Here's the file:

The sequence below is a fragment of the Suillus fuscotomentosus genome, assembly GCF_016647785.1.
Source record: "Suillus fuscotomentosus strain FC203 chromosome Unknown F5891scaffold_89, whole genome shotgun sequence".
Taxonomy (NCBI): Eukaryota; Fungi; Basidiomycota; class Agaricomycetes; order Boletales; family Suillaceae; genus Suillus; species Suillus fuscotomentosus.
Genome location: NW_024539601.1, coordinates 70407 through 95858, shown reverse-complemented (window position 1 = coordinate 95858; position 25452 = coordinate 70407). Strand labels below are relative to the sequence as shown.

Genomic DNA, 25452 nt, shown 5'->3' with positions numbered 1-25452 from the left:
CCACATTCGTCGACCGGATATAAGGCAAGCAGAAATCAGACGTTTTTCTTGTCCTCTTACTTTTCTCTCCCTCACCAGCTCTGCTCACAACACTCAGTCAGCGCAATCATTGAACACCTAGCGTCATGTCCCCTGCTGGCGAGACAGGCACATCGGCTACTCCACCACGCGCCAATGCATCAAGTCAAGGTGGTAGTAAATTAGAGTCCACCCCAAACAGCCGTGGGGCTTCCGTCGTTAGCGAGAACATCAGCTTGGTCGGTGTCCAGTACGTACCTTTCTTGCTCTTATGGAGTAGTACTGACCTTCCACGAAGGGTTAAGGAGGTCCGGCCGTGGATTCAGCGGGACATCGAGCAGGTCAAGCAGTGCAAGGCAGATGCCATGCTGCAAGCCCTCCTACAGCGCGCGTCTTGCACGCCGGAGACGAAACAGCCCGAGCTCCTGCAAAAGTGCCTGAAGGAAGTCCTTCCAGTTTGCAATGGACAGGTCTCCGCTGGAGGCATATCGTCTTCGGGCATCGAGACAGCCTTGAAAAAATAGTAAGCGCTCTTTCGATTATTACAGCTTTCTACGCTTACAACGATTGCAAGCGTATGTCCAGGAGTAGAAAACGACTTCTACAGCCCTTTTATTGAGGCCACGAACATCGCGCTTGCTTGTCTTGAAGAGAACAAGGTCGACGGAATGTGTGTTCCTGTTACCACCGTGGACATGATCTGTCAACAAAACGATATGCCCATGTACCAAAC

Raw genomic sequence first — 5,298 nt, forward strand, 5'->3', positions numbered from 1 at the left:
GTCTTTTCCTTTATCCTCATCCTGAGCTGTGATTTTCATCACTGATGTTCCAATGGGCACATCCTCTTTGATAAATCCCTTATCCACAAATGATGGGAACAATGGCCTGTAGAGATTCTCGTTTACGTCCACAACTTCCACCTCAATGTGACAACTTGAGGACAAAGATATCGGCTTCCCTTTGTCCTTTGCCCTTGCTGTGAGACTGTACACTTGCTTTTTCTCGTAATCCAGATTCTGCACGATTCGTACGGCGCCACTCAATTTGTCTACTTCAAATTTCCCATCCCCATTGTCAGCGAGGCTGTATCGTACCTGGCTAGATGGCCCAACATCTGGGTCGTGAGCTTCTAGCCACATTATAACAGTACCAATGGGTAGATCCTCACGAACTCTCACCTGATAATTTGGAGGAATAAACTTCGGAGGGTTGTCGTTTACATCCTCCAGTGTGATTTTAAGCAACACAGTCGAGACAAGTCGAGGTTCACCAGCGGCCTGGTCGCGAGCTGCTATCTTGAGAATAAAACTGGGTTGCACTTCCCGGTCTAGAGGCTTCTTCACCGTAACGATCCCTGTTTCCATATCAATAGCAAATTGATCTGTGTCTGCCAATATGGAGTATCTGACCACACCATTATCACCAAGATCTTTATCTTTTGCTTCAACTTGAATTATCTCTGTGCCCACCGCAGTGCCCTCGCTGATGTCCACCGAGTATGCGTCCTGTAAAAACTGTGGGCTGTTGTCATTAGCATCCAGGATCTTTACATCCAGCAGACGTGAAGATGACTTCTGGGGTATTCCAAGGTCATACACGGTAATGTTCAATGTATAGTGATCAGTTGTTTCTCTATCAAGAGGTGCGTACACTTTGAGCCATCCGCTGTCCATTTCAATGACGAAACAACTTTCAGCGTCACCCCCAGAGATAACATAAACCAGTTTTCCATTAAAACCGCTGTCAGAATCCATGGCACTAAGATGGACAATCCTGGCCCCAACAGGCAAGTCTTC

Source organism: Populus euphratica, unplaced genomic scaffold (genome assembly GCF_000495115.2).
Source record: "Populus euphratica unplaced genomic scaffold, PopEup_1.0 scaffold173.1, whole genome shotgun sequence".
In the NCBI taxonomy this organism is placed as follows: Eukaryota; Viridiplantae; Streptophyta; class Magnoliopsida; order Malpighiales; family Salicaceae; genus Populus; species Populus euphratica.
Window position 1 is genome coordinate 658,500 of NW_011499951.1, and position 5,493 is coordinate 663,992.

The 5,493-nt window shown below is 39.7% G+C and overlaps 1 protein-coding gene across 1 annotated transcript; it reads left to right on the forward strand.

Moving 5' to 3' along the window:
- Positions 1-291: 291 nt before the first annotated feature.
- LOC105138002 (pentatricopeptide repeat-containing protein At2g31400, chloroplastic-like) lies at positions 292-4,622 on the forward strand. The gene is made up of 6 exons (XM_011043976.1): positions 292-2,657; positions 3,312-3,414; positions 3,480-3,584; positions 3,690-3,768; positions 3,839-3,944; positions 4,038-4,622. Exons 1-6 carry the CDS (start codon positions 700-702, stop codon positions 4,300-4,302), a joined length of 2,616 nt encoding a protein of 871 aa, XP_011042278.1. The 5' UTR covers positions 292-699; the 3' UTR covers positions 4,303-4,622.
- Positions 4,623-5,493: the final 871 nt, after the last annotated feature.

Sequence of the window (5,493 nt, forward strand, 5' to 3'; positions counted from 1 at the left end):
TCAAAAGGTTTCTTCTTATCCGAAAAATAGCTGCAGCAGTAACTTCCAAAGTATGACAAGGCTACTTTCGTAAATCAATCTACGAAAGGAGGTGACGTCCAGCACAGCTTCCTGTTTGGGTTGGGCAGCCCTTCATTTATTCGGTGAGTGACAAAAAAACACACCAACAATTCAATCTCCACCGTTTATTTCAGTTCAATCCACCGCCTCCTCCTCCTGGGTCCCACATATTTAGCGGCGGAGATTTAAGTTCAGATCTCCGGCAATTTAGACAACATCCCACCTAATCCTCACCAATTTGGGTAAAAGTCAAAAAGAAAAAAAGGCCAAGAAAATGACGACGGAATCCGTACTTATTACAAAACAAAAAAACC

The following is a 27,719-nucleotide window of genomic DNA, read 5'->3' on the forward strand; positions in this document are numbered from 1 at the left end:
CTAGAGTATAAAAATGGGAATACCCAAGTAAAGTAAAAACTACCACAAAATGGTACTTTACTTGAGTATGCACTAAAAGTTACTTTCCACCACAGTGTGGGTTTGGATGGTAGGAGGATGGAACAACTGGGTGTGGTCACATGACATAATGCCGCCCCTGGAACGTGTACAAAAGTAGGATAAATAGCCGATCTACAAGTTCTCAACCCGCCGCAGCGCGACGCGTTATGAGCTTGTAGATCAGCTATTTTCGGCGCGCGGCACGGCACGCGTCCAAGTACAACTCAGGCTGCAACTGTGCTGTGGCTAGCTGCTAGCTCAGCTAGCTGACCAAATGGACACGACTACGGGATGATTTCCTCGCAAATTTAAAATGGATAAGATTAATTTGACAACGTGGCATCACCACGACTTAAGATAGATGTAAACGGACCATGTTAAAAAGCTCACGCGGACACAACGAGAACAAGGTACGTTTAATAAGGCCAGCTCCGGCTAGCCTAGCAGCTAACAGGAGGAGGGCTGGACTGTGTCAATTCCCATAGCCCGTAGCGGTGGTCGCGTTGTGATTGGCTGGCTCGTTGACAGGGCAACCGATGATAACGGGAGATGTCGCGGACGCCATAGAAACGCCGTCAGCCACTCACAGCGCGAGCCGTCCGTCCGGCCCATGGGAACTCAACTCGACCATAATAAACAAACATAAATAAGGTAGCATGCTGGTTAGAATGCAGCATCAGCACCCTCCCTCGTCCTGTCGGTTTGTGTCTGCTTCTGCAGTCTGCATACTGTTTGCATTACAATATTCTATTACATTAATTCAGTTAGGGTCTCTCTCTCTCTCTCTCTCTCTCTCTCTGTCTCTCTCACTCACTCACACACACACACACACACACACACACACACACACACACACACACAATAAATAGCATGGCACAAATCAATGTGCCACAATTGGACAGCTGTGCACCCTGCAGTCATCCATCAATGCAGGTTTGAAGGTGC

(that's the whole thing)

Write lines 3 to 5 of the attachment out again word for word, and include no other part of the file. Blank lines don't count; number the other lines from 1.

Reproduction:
Taxonomy (NCBI): Eukaryota; Fungi; Basidiomycota; class Agaricomycetes; order Boletales; family Suillaceae; genus Suillus; species Suillus fuscotomentosus.
Genome location: NW_024539601.1, coordinates 70407 through 95858, shown reverse-complemented (window position 1 = coordinate 95858; position 25452 = coordinate 70407). Strand labels below are relative to the sequence as shown.

Genomic DNA, 25452 nt, shown 5'->3' with positions numbered 1-25452 from the left: